Richter painted a trilogy of works devoted to the Kennedy assassination soon after the event. This included a depiction of a grieving Jacqueline Kennedy, which deliberately obscures her obvious identity to convey the universal sense of suffering. This painting, Frau mit Schirm (Woman with Umbrella), is not in the Metropolitan exhibition, nor are the other two works. This is a rare and unfortunate omission in an otherwise balanced exhibit.
Another of Richter’s signature works from that period, is, however, on display. This is Helga Matura, painted in 1966. The subject of the portrait was a high-profile prostitute whose murder was never solved by the police. Her killing was one of a number of notorious prostitute deaths “by persons unknown” in West Germany during the late 1950’s and 60’s. Richter’s blurring technique, in this case very softly executed, gives this remarkable painting the effect of a hologram, a ghostlike and unforgettable depiction of beauty lost to death.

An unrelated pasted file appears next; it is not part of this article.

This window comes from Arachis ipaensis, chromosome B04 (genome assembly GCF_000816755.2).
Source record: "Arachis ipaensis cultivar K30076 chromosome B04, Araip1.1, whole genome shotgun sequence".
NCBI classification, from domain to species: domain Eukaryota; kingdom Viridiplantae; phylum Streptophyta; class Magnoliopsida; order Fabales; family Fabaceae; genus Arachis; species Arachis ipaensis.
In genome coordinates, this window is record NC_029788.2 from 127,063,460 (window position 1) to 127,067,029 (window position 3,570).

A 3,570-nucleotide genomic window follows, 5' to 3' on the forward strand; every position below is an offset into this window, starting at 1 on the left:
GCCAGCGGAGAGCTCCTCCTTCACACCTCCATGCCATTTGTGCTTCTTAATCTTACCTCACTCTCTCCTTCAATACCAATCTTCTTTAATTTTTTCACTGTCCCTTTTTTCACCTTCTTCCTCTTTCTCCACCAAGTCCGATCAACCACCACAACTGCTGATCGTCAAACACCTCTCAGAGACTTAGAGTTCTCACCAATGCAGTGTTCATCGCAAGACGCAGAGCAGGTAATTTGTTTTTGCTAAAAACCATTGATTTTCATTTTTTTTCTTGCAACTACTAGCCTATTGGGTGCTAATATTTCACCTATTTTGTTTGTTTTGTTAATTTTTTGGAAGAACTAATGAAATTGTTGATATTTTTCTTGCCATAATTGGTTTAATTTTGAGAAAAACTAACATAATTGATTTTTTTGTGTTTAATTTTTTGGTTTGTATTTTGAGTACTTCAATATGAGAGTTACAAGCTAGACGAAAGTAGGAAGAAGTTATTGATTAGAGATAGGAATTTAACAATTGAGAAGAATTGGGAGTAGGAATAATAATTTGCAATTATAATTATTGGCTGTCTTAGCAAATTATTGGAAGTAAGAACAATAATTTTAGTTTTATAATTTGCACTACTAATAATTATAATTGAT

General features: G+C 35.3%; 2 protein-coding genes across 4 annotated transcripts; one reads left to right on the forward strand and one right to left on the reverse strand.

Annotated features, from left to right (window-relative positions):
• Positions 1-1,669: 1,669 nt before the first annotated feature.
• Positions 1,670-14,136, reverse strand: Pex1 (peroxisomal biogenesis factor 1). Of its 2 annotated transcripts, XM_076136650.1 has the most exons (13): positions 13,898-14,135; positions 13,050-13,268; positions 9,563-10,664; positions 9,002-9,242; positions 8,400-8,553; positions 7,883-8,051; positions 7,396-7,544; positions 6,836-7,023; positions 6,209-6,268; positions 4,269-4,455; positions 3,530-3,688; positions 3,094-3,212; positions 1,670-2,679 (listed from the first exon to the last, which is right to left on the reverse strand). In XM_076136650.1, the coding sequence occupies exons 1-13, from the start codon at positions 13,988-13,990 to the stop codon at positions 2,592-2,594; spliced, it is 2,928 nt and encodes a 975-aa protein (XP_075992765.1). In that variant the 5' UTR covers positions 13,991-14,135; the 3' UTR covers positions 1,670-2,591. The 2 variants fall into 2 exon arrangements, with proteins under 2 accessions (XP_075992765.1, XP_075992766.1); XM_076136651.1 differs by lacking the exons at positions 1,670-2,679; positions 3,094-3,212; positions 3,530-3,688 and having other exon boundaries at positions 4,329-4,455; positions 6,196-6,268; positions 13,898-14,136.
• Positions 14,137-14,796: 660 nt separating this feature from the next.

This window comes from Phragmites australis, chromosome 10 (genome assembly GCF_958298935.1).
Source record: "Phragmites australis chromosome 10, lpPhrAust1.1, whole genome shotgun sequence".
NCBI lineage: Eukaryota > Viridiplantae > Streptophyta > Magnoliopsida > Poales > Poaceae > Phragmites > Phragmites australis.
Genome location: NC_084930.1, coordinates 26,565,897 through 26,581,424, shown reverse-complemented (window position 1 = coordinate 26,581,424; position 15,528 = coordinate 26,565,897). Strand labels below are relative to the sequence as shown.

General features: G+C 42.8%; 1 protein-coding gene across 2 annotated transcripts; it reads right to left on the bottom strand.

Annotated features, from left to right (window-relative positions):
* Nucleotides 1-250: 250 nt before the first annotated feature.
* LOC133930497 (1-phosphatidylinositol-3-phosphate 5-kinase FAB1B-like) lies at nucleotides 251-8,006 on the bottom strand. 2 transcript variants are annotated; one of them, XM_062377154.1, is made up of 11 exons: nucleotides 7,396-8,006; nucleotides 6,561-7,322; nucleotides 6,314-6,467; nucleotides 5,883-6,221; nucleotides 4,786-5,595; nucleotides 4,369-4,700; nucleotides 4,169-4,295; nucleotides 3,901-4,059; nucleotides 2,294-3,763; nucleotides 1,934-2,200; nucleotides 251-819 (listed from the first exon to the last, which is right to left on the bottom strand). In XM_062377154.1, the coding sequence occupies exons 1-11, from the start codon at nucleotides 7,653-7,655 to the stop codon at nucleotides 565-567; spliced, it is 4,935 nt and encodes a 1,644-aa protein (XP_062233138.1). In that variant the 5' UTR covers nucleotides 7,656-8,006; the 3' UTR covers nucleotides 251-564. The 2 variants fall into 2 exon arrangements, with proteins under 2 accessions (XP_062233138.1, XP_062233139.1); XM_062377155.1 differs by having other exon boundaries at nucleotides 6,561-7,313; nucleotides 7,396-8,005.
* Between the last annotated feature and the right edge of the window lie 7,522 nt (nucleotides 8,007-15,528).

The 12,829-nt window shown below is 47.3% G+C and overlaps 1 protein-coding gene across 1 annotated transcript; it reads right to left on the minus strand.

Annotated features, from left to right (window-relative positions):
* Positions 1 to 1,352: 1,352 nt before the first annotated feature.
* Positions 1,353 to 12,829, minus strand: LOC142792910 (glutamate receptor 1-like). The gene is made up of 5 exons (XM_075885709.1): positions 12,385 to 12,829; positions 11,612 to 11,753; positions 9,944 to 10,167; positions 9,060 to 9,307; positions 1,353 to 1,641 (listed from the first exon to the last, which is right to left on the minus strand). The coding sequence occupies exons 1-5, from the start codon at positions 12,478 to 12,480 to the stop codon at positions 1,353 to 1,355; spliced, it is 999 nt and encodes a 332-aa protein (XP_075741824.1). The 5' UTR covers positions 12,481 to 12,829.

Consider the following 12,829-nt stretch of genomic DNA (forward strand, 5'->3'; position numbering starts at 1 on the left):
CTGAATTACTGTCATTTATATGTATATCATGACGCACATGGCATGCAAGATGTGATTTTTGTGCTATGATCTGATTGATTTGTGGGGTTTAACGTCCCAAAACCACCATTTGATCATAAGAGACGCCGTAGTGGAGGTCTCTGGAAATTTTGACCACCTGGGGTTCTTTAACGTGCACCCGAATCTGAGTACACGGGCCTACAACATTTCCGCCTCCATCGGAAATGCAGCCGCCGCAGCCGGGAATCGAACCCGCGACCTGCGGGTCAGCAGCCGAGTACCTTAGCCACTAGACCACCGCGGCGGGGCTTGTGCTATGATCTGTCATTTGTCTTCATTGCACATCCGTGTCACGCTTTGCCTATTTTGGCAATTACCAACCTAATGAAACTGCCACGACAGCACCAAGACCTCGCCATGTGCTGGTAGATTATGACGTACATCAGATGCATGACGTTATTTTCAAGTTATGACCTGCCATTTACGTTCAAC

Life for Andy Warhol nearly imitated his death-obsessed art. He was shot and critically wounded by a disgruntled writer named Valerie Solanas on June 3, 1968. Though he survived, the momentum of the brilliant period of innovation that began with presenting the 32 Campbell’s Soup Cans in 1962 did not. But the influence of his experimental art and film making, as well as his candid embrace of gender issues in advance of the Stonewall Riots of 1969 and the Feminist Movement of the 1970’s, set the tone for the half century to come.